A despicable Rose-tinted view of IRA
It's hard even to find words to adequately express disgust at Hollywood star Rose McGowan's tasteless “I would have joined the IRA” outburst. But let's have a crack at it anyway ...
Speaking at the Toronto film festival to publicise her movie Fifty Dead Men Walking, inspired by the autobiography of Provo informer Martin McGartland, she said: “My heart just broke for the cause. I imagine, had I grown up in Belfast, I would have 100% joined the IRA.”
The ignorance of her remarks, which she made on the anniversary of 9/11, is stunning and sickening. And more than a little depressing. But let's leave aside the insult to the victims of the IRA and let's just look at McGowan's words.
My heart just broke for the cause? What on earth's going on here? The triteness, the stereotyping, the sheer-aul-fashioned-melodrama of McGowan's language would embarrass a Sinn Feiner. Obviously, in Sweet Rosie McGowan's eyes, living in Belfast consists of pale — but heroic — downtrodden Irishmen and women battling sneering Englishmen who kick down the door of their humble — but tidy — whitewashed cottage to ... er ... just be generally horrible. As they knock the Sacred Heart picture of the wall, you can almost hear the wailing Uilleann pipes and ethereal chanting of some colleen on the soundtrack.
Oh, the terror and the pity.
Of course, it simply never occurred to McGowan in her little hypothetical scenario that she may have been raised on the Shankill Road. Or on the Holywood Road (how about that for a theoretical irony?). Or in the leafy suburbs of the Malone Road. Or in the Village. Or on York Street. Or on the Antrim Road.
Would her heart have been breaking for ‘the cause' then? Or maybe it would have been a different cause.
But in movieland, Belfast has been reduced to the Falls Road and a few streets running off it. (You want stock library footage of Belfast? How about some black hacks running up and down the Falls and then cut to a Bobby Sands mural? Voila, a whole city's experience in 10 seconds.) Belfast is really West (cap ‘W', always cap ‘W') Belfast.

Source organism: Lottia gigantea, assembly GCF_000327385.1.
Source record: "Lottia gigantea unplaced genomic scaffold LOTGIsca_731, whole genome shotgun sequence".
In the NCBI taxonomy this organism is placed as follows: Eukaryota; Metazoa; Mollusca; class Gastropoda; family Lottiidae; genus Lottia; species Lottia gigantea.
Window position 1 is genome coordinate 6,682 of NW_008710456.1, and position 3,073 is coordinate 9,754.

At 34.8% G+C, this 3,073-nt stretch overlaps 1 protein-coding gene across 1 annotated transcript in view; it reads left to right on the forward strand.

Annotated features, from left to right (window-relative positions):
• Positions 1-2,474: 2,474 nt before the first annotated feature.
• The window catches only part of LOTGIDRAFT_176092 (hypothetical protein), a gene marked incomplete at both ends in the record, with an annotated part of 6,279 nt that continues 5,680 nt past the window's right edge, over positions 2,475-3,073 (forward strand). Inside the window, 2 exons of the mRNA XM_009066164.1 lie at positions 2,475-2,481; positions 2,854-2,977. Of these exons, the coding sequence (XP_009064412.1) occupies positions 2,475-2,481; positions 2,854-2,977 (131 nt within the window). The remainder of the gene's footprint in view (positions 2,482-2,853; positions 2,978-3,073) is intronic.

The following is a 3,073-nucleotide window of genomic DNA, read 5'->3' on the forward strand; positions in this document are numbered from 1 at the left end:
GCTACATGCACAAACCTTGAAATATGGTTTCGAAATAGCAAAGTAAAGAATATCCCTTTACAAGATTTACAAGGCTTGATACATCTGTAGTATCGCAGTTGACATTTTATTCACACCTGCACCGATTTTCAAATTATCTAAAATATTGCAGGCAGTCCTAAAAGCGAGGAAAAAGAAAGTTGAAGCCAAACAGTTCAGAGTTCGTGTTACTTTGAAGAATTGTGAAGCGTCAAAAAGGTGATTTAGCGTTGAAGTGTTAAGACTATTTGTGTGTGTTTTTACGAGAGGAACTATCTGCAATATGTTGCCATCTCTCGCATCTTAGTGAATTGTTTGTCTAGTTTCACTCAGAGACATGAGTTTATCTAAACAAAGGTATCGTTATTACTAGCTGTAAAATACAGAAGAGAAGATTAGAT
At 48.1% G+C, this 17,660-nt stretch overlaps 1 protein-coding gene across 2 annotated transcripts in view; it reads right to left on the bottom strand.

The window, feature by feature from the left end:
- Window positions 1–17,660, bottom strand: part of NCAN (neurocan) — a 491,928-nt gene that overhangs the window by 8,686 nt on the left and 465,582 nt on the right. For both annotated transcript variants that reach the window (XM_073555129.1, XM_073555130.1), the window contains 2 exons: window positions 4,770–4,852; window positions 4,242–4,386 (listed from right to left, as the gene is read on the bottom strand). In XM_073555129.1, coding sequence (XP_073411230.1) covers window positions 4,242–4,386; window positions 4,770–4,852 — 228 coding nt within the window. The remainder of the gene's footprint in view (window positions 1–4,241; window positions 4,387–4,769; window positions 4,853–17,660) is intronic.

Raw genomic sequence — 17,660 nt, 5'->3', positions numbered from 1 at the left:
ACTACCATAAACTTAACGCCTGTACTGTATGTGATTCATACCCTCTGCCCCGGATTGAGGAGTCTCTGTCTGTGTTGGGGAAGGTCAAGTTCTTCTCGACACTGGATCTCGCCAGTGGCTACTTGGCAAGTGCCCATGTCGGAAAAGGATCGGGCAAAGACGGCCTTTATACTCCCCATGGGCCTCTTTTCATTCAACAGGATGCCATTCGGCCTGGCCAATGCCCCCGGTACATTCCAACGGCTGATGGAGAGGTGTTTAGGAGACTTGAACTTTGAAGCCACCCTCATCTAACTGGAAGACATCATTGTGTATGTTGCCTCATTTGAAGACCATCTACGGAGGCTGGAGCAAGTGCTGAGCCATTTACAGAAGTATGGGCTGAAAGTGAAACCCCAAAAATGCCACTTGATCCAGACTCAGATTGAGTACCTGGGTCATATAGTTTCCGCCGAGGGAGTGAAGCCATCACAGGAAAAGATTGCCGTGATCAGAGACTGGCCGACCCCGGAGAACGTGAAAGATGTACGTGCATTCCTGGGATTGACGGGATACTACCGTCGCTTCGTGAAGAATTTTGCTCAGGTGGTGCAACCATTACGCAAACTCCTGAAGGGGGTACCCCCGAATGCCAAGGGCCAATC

In the worldview of luvvies like McGowan, Protestants simply don't exist. Or if they do, they exist merely to realise the error of their colonialist ways (see Hunger).
So just the ramblings of yet another airhead actress? Yes and yes again. But that doesn't mean we should ever tire of pointing out the stupidities of far-flung celebrities pontificating about the Troubles.
You know, the types who fight for ‘the cause' from a well-upholstered hotel chair.
Before McGowan, Rose we had McGowan, Shane. And before him, Mickey Rourke and his little IRA tattoo. And so on and so on stretching back to John Lennon and his “you anglo pigs and Scotties sent to colonise the North”. Any pampered celebrities — especially those with a little bit of Oirishry in the blood — in need of some rebel chic could always splash on the great smell of ‘Provo' (made from blood and sentimentality).
But McGowan's comments — stupid as they are — also indicate a failure on the part of the Northern Irish unionist community to spell out the full complexity of the situation here.
Maybe the task is simply too great. Maybe the narrative arc of the republican version of the Troubles — being simplistic — is simply a more satisfying one for those in the foreign media. Maybe if the Ulster-Scots — and not the emigrant Irish — had settled in New York and California and not the Appalachians, we'd be knee-deep in biopics of Edward Carson and Sir James Craig. Maybe we'd open up Empire magazine and be reading of Brad Pitt's struggle to come to terms with a Ballymena accent for his forthcoming role in The Gunrunners of 1912: “My heart breaks for the old UVF ...” But for too long such ‘Erin Go Bragh'/‘Dying for the cause' guff has been allowed to go unchallenged, or has merely been dismissed as empty-headed celeb burble.
In the last few days, we've had the odd unionist politician condemning McGowan's remarks as insulting the memories of the victims. And she has.
But has there been any invitation from unionist leaders to McGowan — and those of her ilk — to actually come and meet ordinary unionists and Protestants?
After all, it is a strategy which has paid handsome dividends for the republican and nationalist camp.
Any halfwit celebrity who shows ‘an interest' ends up with an invitation in their in-tray to attend some ‘community festival' to ‘see the situation for yourself'.
It isn't just the celebs who should be putting their money where their mouth is. It's unionists themselves.